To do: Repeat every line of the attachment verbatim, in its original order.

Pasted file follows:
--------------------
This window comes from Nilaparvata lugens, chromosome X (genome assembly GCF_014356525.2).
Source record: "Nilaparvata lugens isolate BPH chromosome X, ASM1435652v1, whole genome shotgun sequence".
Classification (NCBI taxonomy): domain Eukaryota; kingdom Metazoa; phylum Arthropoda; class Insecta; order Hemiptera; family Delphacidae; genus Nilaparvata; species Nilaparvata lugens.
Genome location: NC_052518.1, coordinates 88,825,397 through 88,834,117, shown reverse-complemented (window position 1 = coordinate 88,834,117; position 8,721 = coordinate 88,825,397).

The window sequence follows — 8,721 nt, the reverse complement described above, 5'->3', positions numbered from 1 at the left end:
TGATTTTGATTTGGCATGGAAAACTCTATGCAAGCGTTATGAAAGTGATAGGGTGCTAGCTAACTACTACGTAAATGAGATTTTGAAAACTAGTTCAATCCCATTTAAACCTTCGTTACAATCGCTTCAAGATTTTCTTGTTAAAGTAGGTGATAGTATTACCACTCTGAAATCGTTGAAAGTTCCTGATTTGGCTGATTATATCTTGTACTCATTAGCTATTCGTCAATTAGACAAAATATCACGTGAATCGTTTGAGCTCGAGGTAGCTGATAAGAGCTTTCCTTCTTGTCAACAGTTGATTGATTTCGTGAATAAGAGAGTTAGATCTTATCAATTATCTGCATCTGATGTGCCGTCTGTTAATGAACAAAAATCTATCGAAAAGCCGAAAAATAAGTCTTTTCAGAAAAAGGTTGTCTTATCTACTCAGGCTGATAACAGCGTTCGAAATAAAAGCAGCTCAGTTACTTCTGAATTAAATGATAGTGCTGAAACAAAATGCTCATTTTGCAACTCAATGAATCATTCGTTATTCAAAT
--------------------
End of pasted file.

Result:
This window comes from Nilaparvata lugens, chromosome X (genome assembly GCF_014356525.2).
Source record: "Nilaparvata lugens isolate BPH chromosome X, ASM1435652v1, whole genome shotgun sequence".
Classification (NCBI taxonomy): domain Eukaryota; kingdom Metazoa; phylum Arthropoda; class Insecta; order Hemiptera; family Delphacidae; genus Nilaparvata; species Nilaparvata lugens.
Genome location: NC_052518.1, coordinates 88,825,397 through 88,834,117, shown reverse-complemented (window position 1 = coordinate 88,834,117; position 8,721 = coordinate 88,825,397).

The window sequence follows — 8,721 nt, the reverse complement described above, 5'->3', positions numbered from 1 at the left end:
TGATTTTGATTTGGCATGGAAAACTCTATGCAAGCGTTATGAAAGTGATAGGGTGCTAGCTAACTACTACGTAAATGAGATTTTGAAAACTAGTTCAATCCCATTTAAACCTTCGTTACAATCGCTTCAAGATTTTCTTGTTAAAGTAGGTGATAGTATTACCACTCTGAAATCGTTGAAAGTTCCTGATTTGGCTGATTATATCTTGTACTCATTAGCTATTCGTCAATTAGACAAAATATCACGTGAATCGTTTGAGCTCGAGGTAGCTGATAAGAGCTTTCCTTCTTGTCAACAGTTGATTGATTTCGTGAATAAGAGAGTTAGATCTTATCAATTATCTGCATCTGATGTGCCGTCTGTTAATGAACAAAAATCTATCGAAAAGCCGAAAAATAAGTCTTTTCAGAAAAAGGTTGTCTTATCTACTCAGGCTGATAACAGCGTTCGAAATAAAAGCAGCTCAGTTACTTCTGAATTAAATGATAGTGCTGAAACAAAATGCTCATTTTGCAACTCAATGAATCATTCGTTATTCAAAT